I went into Netflix’s Midnight Mass without even reading its plot, knowing that it was from my favourite horror filmmaker. Mike Flanagan takes the deepest of metaphysical and philosophical ideas that one could think of and throws them onto a horror backdrop. The result is the director’s best thought out and most personal work till date.
Riley Flynn (Zach Gildford) after recovering from alcoholism is fresh out of prison after 4 long years. He reluctantly returns home to Crockett Island, a place accessible only through ferries and home to a community of 127 people. After arriving, he resorts to some sort of normalcy in Erin Greene (Kate Siegel), who is struggling through her own problems. The poster of Se7en (Fincher) in his room foreshadows the broader themes of the show. There’s also a newly appointed priest, Father Paul (Hamish Linklater) and his number-one acolyte, Bev Keane (an eerily composed Samantha Sloyan), trying to make sense of some unusual happenings on the island, along with its other inhabitants. That’s all one needs to know before going into this transcending journey of 7 hours and 30 minutes. Mike Flanagan wrote, directed and created the show. The Netflix original limited series doesn’t have any title sequence, unlike most of its loud contemporaries; it’s clear Flanagan wants us to experience this as a long film, without any distractions. What I would tell you, however, is that don’t go expecting a The Haunting kind of experience. The screenplay here bears more resemblance to works of Paul Schrader on films such as The Last Temptation Of Christ (1988) and First Reformed (2018). It certainly has elements of The Stand (1994), The Shining (1980) and some other Stephen King inspired works. We’ve seen echoes of what’s here, in all of director’s earlier films, most notably during the first act of Doctor Sleep (2019). This is a very monologue-heavy show, but it never feels boring. In fact, it’s probably the most beautifully shot and presented film or series in the genre I’ve seen in years. The adroit wide shots and staging, combined with the perfect use of the background score, is used to build the unsettling tone. The limited use of ‘God’s eye view shot’ is done at just the right places. Every calculated artistic choice helps in hitting home some of the key themes present in the show: addiction, temptation and fundamentalism.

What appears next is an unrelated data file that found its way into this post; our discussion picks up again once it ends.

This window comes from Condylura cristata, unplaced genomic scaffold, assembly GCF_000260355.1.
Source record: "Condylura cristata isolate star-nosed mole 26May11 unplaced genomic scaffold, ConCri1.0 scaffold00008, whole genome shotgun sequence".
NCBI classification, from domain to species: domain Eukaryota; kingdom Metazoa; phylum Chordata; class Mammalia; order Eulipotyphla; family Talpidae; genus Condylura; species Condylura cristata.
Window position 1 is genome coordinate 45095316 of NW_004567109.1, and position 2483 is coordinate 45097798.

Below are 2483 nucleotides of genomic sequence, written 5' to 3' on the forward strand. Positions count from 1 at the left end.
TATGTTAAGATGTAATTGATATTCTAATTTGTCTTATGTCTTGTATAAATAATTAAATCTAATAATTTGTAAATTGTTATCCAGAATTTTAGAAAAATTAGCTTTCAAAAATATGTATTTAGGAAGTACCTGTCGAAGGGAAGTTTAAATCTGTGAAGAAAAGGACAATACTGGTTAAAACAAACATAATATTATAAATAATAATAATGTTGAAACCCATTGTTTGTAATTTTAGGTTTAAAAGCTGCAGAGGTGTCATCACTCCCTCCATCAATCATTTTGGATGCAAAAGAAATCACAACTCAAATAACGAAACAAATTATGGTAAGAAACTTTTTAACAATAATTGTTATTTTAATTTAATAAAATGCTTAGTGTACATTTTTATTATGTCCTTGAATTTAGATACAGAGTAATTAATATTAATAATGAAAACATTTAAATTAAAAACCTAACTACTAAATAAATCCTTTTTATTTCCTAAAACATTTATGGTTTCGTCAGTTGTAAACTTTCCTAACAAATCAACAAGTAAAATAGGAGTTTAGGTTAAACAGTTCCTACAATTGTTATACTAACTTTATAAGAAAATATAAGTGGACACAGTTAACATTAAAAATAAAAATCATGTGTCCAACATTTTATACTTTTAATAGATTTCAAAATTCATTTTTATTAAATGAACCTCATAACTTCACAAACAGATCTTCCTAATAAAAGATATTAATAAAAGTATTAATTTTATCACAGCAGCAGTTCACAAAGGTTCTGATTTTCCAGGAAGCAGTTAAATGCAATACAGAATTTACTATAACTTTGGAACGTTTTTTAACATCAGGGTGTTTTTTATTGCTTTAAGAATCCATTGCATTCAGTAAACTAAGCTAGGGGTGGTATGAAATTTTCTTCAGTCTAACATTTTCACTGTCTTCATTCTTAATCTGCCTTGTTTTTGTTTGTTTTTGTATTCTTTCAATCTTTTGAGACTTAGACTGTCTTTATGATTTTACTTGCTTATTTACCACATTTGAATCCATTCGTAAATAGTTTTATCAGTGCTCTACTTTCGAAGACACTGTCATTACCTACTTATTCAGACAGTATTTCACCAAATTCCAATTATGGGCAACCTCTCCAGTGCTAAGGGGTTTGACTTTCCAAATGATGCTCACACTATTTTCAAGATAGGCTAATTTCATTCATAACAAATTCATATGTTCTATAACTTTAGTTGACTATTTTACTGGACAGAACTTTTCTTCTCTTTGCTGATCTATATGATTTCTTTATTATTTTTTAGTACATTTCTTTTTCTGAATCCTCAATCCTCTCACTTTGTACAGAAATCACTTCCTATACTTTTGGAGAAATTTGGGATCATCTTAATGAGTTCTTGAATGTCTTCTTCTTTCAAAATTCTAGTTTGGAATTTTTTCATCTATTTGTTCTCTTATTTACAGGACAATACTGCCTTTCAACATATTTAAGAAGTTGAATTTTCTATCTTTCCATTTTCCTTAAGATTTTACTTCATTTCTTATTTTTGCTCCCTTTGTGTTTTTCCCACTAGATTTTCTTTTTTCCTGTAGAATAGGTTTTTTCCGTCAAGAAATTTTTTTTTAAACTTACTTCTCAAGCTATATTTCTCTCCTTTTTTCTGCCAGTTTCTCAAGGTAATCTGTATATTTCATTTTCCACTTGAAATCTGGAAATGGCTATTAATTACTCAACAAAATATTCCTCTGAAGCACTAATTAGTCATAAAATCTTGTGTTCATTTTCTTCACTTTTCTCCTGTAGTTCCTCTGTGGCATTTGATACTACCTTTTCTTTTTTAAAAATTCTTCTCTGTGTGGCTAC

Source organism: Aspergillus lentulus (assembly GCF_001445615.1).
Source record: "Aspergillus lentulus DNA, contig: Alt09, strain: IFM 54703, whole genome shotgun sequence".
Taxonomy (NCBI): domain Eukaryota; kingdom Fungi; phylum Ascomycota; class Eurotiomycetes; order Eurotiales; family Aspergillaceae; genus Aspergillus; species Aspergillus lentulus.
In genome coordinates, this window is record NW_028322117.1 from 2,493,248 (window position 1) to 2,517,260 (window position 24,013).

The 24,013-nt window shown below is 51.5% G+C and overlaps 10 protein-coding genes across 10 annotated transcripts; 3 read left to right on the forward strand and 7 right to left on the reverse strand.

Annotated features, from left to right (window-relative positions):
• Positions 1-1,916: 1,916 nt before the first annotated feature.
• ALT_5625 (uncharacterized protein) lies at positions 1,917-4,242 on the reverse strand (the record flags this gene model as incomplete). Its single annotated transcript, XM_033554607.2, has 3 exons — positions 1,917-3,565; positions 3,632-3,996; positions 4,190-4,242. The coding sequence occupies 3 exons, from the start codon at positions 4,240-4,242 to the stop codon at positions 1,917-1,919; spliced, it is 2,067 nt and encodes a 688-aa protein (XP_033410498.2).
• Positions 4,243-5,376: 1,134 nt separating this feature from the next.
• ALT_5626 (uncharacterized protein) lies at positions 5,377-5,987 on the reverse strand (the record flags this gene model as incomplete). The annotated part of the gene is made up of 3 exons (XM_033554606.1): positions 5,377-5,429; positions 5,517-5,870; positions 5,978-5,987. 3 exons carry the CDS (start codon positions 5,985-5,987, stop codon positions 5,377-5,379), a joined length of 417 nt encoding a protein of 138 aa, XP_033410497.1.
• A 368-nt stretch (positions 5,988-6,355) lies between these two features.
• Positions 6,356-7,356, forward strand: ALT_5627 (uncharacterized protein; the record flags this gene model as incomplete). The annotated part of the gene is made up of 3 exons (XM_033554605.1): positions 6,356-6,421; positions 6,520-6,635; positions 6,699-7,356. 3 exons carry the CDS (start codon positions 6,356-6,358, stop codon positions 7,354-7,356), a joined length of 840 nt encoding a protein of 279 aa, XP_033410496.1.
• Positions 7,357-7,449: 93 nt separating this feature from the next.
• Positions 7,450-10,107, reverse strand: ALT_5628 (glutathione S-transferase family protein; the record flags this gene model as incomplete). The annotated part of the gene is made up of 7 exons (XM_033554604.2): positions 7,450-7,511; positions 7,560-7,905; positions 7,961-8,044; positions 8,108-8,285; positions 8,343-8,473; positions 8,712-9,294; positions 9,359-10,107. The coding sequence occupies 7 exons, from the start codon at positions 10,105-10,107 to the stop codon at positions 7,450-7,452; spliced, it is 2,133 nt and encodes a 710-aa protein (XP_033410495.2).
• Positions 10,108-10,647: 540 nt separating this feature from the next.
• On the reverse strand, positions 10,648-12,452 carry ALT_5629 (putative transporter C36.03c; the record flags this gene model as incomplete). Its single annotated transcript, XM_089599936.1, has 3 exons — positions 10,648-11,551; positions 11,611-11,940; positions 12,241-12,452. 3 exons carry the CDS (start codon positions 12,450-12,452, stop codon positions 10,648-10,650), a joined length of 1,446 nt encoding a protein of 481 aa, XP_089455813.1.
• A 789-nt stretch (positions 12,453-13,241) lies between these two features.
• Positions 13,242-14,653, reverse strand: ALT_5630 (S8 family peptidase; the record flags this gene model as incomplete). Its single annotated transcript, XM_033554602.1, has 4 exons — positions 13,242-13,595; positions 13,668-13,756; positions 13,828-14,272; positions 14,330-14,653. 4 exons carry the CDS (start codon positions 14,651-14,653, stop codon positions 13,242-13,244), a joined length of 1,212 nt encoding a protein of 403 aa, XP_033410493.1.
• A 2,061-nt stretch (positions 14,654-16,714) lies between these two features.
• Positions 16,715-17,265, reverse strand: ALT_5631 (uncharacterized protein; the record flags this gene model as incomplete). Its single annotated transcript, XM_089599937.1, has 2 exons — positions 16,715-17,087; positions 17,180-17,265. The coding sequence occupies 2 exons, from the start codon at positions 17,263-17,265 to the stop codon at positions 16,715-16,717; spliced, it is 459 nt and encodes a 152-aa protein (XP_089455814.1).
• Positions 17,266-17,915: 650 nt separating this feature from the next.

The main reason why the series works so well, is because Flanagan resists the temptation of opting for cheap jump-scares in order to keep the viewers hooked. He said in an interview how he wanted to explore this story since over a decade. The story is clearly personal to him, as he was an altar boy for twelve years. There’s a shot in episode three, where the camera zooms onto a painting while revealing something, paying homage to that unforgettable, spine-chilling last shot from The Shining. It’s evident how working on its sequel a couple years back might’ve influenced his filmmaking over here. But it’s not just the isolated backdrop of the island in the show which resembles the claustrophobic setting of the classic 1980 film. Even the psychological states of characters match that of Jack Nicholson’s character from that film.
The Netflix limited series isn’t aimed at providing you with cheap thrills and heart-thumping gore. There’s that too, don’t get me wrong. But Flanagan wants you to understand the context and his characters first. He lets the images induce psychic chaos within the viewers’ head. Some of the best horror elements work not when the viewers are shown something, but when they’re not. True horror lies in certain human tendencies that are often right in front of us, yet we keep looking for it in ghostly spirits. The show provides an ecstatically disorienting inversion of the reality. At the same time, it also makes us think about these timely issues which if not carefully observed and acted upon, could snap that very reality. Flanagan through his masterful storytelling, attempts to provide a response, if not an answer to these questions: What are dreams, if not fragments of our imagination? What are humans, if not stardust? Questions that are tailored for what will likely become the great dilemma of our age. The aesthetic caprices too, are tempered through the breathtaking (yet at times terrifying) cinematography and truly exceptional performances from the cast.
Great filmmakers recognise how cinema itself is a tool of bending the progression of time and making it seem a certain way, in order to portray complex ideas. Midnight Mass does that, by reflecting life itself. Mike Flanagan respects the individual’s personal relationship to God, but also wants us to think about these things for a second. Through the show, he’s emphasising more on the religious dogmas we tend to create and the fundamentalism which eventually sprouts out of it. The spiritual meaning expressed in style here, is deftly encapsulated in the beautiful visuals. I don’t remember the last time I felt so emotionally drained after watching a film or series in the genre. Midnight Mass was by far the most spiritually enlightening experience I’ve had in quite a long time. I can’t wait for what the director comes up with next.